Desk Chair Angular Momentum
posted on 25 Mar 2014 by guy
last changed 28 May 2015
Your vote (click to rate)
ages: 6 to 99 yrs
budget: $0.00 to $0.00
prep time: 0 to 0 min
class time: 10 to 30 min
Describes a simple demonstration of angular momentum conservation using a spinning desk chair. A short tutorial of angular momentum and angular momentum conservation is included.
Find a desk chair that spins. Sit in it, hold your arms straight out to the sides, stick your legs straight out in front of you, and have a friend give you a gentle spin. While you're spinning slowly, pull in your legs and arms. You'll speed up.
Stick out your arms and legs again; you'll slow down. Pull them in again; you'll speed up. If you're desk chair doesn't have too much friction you may have time to pull your limbs in and out several times before you slow to a stop.
If you want to make the effect more dramatic, strap on some ankle weights and hold something heavy in your hands. A couple of 500-page physics texts would be appropriate.
Challenge your friends to see who can make the most rotations before slowing to a stop.
what's going on?
The spinning desk chair provides an illustration of the "conservation of angular momentum", which is one of the fundamental conservation laws in physics and closely mirrors the conservation of linear momentum, which is more familiar to most people.
The conservation of linear momentum states that the mass times velocity, $mv$, of an object (or system of objects) does not change unless there is some external force acting on it. The principle follows from Newton's first law, which says that objects in motion will continue in a straight line at the same speed ("uniform motion") unless acted on by an outside force. If you leave it alone, an object will continue to move the same way it has, at a constant speed, not changing direction.
Fig. 1: Forces on a roulette ball. The force from the rail pushes inward along the radius, and does not change the speed of the ball. It produces no torque. The force of friction pushes opposite the direction of the velocity, perpendicular to the radius, causing a torque that slows the rotation. Image adapted from work by Conor Ogle at Wikimedia Commons available under the CC-BY 2.0 license.
Similarly, the conservation of angular momentum states that a rotating object will continue rotating (in a way we'll specify below) unless acted on by a "torque". A torque is produced by a force that causes something to spin (or stop spinning).1 For a small object moving in a circle, any force on the object that has a component perpendicular to the radius (the line from the center of the circle to the object) produces a torque; it causes the object to rotate faster or slower. See figure 1 for an example of the forces on a roulette ball. The force from the rail is directed radially and therefore provides no torque (and does not change the angular momentum of the ball). The force of friction is perpendicular to the radius, providing a torque, which reduces the angular momentum.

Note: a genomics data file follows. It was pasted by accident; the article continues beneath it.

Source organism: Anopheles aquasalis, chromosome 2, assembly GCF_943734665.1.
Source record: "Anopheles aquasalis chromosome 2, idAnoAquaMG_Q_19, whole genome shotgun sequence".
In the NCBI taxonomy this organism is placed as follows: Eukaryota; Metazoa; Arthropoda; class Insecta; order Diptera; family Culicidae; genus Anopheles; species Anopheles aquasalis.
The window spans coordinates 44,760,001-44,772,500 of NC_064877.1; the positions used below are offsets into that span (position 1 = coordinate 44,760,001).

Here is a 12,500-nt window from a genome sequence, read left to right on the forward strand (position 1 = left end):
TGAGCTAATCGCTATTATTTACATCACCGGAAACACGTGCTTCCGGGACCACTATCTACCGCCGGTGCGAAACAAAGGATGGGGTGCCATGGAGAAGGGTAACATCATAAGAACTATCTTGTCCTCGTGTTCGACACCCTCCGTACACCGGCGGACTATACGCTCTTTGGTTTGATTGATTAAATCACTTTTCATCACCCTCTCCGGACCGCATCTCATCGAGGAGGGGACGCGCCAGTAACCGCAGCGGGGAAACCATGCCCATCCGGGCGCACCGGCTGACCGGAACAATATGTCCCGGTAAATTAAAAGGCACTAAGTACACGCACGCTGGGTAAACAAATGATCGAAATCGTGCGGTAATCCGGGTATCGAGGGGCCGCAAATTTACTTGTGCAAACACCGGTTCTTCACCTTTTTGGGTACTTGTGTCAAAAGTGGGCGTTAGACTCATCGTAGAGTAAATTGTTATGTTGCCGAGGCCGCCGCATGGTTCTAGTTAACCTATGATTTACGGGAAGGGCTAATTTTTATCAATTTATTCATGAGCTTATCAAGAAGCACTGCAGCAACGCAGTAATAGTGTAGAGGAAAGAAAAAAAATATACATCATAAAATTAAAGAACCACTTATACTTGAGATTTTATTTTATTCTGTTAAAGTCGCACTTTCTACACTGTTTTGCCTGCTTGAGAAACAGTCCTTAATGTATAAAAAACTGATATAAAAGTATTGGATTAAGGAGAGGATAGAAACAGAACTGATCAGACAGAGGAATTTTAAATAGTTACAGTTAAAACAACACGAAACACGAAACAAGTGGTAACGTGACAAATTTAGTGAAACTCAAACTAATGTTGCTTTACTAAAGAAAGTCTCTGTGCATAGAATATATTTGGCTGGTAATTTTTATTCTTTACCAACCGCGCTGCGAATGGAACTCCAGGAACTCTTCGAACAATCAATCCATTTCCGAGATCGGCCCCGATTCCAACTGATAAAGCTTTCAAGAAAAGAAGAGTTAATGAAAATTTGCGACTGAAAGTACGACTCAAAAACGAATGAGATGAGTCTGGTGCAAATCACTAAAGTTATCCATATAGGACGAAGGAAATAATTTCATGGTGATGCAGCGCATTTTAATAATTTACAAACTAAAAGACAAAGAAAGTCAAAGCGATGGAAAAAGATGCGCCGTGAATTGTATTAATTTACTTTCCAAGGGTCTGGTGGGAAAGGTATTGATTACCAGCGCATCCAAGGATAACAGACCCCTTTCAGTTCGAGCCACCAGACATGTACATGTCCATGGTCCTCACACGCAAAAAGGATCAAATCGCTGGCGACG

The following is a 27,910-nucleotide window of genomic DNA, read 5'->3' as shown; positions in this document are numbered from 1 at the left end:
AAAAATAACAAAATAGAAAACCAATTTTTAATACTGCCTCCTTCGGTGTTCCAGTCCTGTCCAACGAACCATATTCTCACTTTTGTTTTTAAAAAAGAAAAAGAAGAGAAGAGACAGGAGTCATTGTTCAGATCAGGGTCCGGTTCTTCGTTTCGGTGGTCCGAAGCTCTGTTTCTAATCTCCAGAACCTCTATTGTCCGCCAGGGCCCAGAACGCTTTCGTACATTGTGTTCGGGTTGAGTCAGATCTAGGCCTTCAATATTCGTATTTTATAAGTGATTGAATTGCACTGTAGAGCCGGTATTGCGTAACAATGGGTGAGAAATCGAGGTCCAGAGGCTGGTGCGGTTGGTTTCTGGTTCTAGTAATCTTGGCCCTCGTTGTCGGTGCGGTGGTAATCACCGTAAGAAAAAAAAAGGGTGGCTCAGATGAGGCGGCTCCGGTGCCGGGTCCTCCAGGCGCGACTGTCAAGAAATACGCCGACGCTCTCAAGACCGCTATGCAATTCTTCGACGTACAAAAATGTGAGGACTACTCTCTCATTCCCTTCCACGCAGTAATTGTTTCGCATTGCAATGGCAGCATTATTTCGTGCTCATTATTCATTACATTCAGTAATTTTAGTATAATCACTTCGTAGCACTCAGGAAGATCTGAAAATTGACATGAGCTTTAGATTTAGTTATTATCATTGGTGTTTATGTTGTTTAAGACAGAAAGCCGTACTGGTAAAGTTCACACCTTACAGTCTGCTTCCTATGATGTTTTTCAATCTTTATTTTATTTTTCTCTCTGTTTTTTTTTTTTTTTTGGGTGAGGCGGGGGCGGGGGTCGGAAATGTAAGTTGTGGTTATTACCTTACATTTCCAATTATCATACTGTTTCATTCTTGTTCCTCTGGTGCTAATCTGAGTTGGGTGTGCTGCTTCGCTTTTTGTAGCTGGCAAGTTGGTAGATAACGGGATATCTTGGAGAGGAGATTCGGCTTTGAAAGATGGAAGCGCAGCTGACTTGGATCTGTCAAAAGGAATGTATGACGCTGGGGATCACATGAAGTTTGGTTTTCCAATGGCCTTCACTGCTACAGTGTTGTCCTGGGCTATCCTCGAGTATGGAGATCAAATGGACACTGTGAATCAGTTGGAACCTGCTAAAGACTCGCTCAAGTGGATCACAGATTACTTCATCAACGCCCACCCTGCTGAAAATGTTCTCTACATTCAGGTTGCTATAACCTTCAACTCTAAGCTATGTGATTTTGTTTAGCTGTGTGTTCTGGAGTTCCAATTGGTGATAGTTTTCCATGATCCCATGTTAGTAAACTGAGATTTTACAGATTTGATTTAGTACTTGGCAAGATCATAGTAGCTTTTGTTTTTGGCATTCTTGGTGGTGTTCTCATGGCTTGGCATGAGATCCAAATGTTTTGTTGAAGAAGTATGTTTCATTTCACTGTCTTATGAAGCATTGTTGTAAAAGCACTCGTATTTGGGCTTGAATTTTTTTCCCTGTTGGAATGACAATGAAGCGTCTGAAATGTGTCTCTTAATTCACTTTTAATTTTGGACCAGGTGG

definition of angular momentum
In the absence of a net force, the linear momentum does not change;2 we say it is a "conserved quantity". In the absence of a net torque, which means there is no net force perpendicular to the radius of motion (although there could be forces along the radius), another quantity is conserved. In this case, it is tempting to guess that the conserved quantity would be the mass times the velocity that's perpendicular to the radius, $mv_\perp$. However, as the desk chair experiment shows, this guess is not correct. When you pull your arms and legs inward, you exert forces along the radius, but you exert no force perpendicular to the radius (no torque). Nonetheless, $v_\perp$ increases and you start rotating faster, $mv_\perp$ is not constant.
It turns out the conserved quantity is the radius, times the mass, times the perpendicular velocity, $rmv_\perp$, which is known as the angular momentum. As the radius decreases and the object is pulled inward, the perpendicular velocity $v_\perp$ increases, and vice versa.
Ice skaters use the conservation of angular momentum to great advantage when doing spins. A skater will start out spinning slowly with her limbs extended, but as she pulls them in towards her body, the average radius decreases and the rotation speed increases. Notice how the rotation speed changes as Natasha Lipinsky does her spins at http://www.youtube.com/watch?v=Mn2DRYvEODQ.
Celestial bodies that orbit planets or stars also conserve angular momentum. In these cases, the forces (due to gravity) are always directed inward towards the planet or star that is doing the pulling. There is no torque. Comets are particulary dramatic examples of the conservation of angular momentum because their orbits are so eccentric. The animation by Matthias Kabel at http://upload.wikimedia.org/wikipedia/commons/2/27/Komet.ogg shows how the speed of a comet increases as it gets closer to the sun.